Nigeria: Crude Intelligence Fuelling Police Brutality, Citizens Sustain Protests

Nigeria: Crude Intelligence Fuelling Police Brutality, Citizens Sustain Protests

Nigeria: Crude Intelligence Fuels Police Brutality, Protest Sustained

For more than one week now, Nigerians especially youngsters and celebrities have occupied major cities including Lagos and Abuja, demanding end to Police brutality.

There has been enormous complaint about of how a unit of Nigeria Police Force, called Special Anti-Robbery Squad (SARS) harass citizens suspected to be fraudsters or criminals.

Lacking basic intelligence, the Police in the West African country place criminal label on youths in luxury life-style. People complain of being targeted for being flashy.

Many people were using the opportunity to share stories of brutality attributed to the police unit, which has developed notoriety for unduly profiling young people, reports the BBC’s Nduka Orjinmo from Abuja.

Those considered “flashy” often attract the SARS officers’ attention and very few walk away without having to hand over money, while others are arrested or jailed on trumped-up charges and some have been killed, our correspondent adds.

This crude style of intelligence has been successful in few occasions while it has raised wide-range of angst because majority of suspects turn-out to be innocent citizens.

NIGERIA: Will proscription of SARS end Police Brutality in degenerate society?

NIGERIA: Will proscription of SARS end Police Brutality in degenerate society?


Recently, anger rose again when these men killed a young man in Warri, Delta State and took his SUV away. Police boss, IGP M.A Adamu announced the banning of FSARS and Tactical Squads from Patrols. However, people have rightly voiced their misgiving about the ban. How effective will this be? This is not the first time the government would ‘ban’ SARS.

The entire police force is due for reform and restructuring. So, ordinary pronouncement of ban would not solve the problem of crass brutality by the men in uniform in a decadent society like Nigeria where the rights of the citizen are brazenly jeopardised and the citizen would have no place to run to—not to the court or church or mosque or politician or civil servant. In Nigeria, once you are jeopardised, you are jeopardised and there is nothing you can do about it.

Nigeria’s President Muhammadu Buhari has said he is determined to end police brutality, introduce reforms and bring “erring personnel… to justice”.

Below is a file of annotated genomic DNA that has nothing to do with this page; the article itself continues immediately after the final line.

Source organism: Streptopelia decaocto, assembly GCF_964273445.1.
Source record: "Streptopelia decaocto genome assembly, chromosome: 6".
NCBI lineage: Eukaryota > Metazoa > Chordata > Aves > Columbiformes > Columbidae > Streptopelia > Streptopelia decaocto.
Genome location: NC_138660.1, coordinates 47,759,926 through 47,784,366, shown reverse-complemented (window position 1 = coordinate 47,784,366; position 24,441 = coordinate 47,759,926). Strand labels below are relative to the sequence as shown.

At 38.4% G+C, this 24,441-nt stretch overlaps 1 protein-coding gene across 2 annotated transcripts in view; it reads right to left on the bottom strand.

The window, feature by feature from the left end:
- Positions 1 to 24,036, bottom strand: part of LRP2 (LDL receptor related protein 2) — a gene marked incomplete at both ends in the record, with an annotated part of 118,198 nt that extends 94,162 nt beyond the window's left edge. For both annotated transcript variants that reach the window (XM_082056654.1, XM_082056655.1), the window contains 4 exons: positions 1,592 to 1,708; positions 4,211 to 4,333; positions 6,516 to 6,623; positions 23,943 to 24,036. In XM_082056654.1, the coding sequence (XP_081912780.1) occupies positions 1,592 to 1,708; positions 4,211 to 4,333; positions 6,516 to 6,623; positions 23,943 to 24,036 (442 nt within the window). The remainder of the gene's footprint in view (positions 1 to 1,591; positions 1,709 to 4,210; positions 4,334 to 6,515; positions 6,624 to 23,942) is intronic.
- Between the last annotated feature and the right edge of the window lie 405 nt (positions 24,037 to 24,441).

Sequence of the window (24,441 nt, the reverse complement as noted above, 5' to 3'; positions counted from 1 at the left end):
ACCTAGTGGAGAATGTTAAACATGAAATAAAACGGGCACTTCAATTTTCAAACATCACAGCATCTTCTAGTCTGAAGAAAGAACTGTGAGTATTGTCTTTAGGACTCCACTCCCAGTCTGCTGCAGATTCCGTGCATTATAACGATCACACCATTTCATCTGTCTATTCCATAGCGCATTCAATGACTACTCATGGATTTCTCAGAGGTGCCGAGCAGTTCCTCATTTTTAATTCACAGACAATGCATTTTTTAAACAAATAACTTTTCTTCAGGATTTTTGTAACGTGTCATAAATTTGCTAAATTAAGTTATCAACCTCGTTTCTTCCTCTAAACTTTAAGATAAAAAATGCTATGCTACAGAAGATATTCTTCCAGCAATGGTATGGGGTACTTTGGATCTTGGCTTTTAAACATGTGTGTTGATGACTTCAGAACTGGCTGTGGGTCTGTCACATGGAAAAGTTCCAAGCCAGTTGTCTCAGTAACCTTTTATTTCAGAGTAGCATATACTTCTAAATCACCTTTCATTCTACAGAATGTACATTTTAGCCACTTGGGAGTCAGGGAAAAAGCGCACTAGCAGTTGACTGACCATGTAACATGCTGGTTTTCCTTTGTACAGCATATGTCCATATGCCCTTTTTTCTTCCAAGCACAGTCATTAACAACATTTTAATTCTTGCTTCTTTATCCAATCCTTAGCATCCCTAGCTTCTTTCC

His comments came after two days of protests sparked by a video of a man allegedly being killed by police.

The protesters say they want the unit disbanded rather than reformed.

Previous commitments to change the behaviour of the police have not had an effect, critics say.

In a series of tweets, the president said that his government’s “determination to reform the police should never be in doubt”.

He added that he was being “briefed… on the reform efforts ongoing to end police brutality and unethical conduct”.

But he called for calm and emphasised that most police officers were committed to protecting Nigerians.

On Friday, in the capital, Abuja, police fired tear gas at protesters who were highlighting police harassment and brutality.

A police spokesman said minimum force had been used but demonstrators told the BBC that some people had been beaten and one said she had heard gunshots.

The hashtag #EndSARS was trending worldwide on Twitter on Friday with celebrities including the Nigerian superstars Wizkid and Davido tweeting their support for protesters.

British-Nigerian Star Wars actor John Boyega has also expressed his backing on social media.

There have also been protests in Nigeria’s commercial capital, Lagos

On Sunday, Nigeria’s inspector general of police Mohammed Adamu banned the Sars unit from carrying out stop and search duties and setting up roadblocks.

He also said members of Sars must always wear uniforms and promised the unit would be investigated.

But protesters want the unit disbanded completely.

Past promises

Two years ago, Vice-President Yemi Osinbajo tweeted that he had directed that the “management and activities of Sars” should be overhauled “with immediate effect”.

Then last year, a specially formed Presidential Panel on the Reform of the Special Anti-Robbery Squad recommended reforms along with the dismissal and prosecution of named officers accused of abusing Nigerians.

At the time, President Buhari gave the head of police three months to work out how to implement the recommendations, but critics say little appears to have changed


Editorial Chief, Nigerian Bureau

Kings UBA is a Nigerian journalist and writer. I have reported for major local and international news organisations. I write satire. In 2017, I started contributing stories primarily to Discover Africa News Network. I can be reached on I currently manage Discover Africa News social media handles